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A Letter from NCTUE

Carol and I got a letter this afternoon from the National Consumer Telecom and Utilities Exchange (NCTUE), a subsidiary of Equifax based in Atlanta. As best I can tell (I’ve never heard of it before today) the NCTUE is a way for phone companies and utility companies to exchange data on deadbeat customers, so that when a guy who owes three grand to the phone company moves to another state, the phone company there can examine his application with a more critical eye and possibly deny the account. In that it’s a lot like a conventional credit reporting firm, albeit a vertical-market one.

The letter was very plain, not on any sort of letterhead, and relatively crude by my standards. (I could have set up a mail merge like that using a spreadsheet twenty years ago.) It did not come with a glossy explanatory flyer, as I would expect. The key message in the letter is this: According to Colorado law, a consumer reporting agency (like NCTUE) is required to send a free report to consumers who receive either:

  • Eight credit inquiries (no indication of a timeframe) from a telecom or utility firm; or
  • A single report that adds negative information to someone’s NCTUE file.

To receive a “free disclosure copy” of our report, it suggests that we either call the number 1-866-349-5185 or fill out the bottom third of the letter sheet and send it to:

Exchange Service Center – NCTUE
PO Box 105161
Atlanta GA 30348

The phone number is a robot that immediately asks for your social security number, and provides no option to speak to a human being. The sheet requires your social security number and date of birth, along with a signature. Needless to say, they’re not getting it. Carol and I have an autopay system for all telecom/utility payments, and we keep the autopay account well-stoked. Our use is fairly predictable, and nothing has changed in a long time. The account has plenty of money in it, and no bills have failed to be paid on time. (We checked.)

Interestingly, the NCTUE Web site is not accessible right now. When I try to go to nctue.com, I get a “Bandwidth Limit Exceeded” message. What this suggests is that NCTUE is engaging in some shady marketing. If they recently dumped several million of these letters in the mail, their web site may well not be able to handle the traffic. I doubt that we got the letter because of some mistake in our own payment management. I’m guessing that gazillions of people got the same letter, and they all arrived today, and everybody is trying to go up there at once and see WTF is going on.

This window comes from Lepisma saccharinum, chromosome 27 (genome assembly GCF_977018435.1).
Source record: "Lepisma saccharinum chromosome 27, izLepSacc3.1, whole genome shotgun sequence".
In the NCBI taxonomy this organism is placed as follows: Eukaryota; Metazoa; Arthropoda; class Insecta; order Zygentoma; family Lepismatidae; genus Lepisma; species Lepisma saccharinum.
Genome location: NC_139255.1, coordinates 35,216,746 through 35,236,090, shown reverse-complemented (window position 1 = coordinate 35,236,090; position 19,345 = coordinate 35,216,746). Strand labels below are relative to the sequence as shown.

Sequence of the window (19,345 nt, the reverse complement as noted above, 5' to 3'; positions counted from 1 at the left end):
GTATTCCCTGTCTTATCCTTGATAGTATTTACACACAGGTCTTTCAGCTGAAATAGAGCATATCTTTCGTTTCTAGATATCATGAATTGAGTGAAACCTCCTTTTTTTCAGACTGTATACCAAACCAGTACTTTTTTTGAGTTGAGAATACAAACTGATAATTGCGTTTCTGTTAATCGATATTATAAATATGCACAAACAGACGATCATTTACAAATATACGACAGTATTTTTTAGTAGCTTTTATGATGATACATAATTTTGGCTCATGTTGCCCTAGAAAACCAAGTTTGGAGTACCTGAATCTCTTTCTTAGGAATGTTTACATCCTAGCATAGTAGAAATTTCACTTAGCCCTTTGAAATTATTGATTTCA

Either that, or they’ve pissed off enough people to earn a DDOS attack…but somehow I doubt it.

It’s unclear what NCTUE is trying to sell, and I’ll keep investigating. I’m guessing Equifax (their parent company) is trying to hawk some kind of credit protection plan, but since I won’t hand them my SS number, it’s hard to tell. In the meantime, I’d be interested in hearing if you’ve received this letter and what, if anything, you’ve done in response.

UPDATE 3/11/2012: One thing I forgot to ask people to mention in their comments: Are you in Colorado? I’m trying to determine if this effort on NCTUE’s part (whatever it turns out to be) depends on some quirk in Colorado law, or if it’s national in scope.

Also, read my next entry, for 3/11/2012!

463 Comments

  1. Katrina Carlson says:

    I got one too. I think it’s a scam and even if not, I’d be an idiot to provide my SSN, name and DOB to some unknown number or PO just because the letter is stamped with the Equifax logo. Anyone could do that.

    1. Katrina Carlson says:

      Oh, and also… Equifax has an online form for obtaining your credit report which is probably the channel most often used for such. So why wouldn’t they list a website option on the letter? I’m guessing it’s because that’s harder to produce and easier to track.

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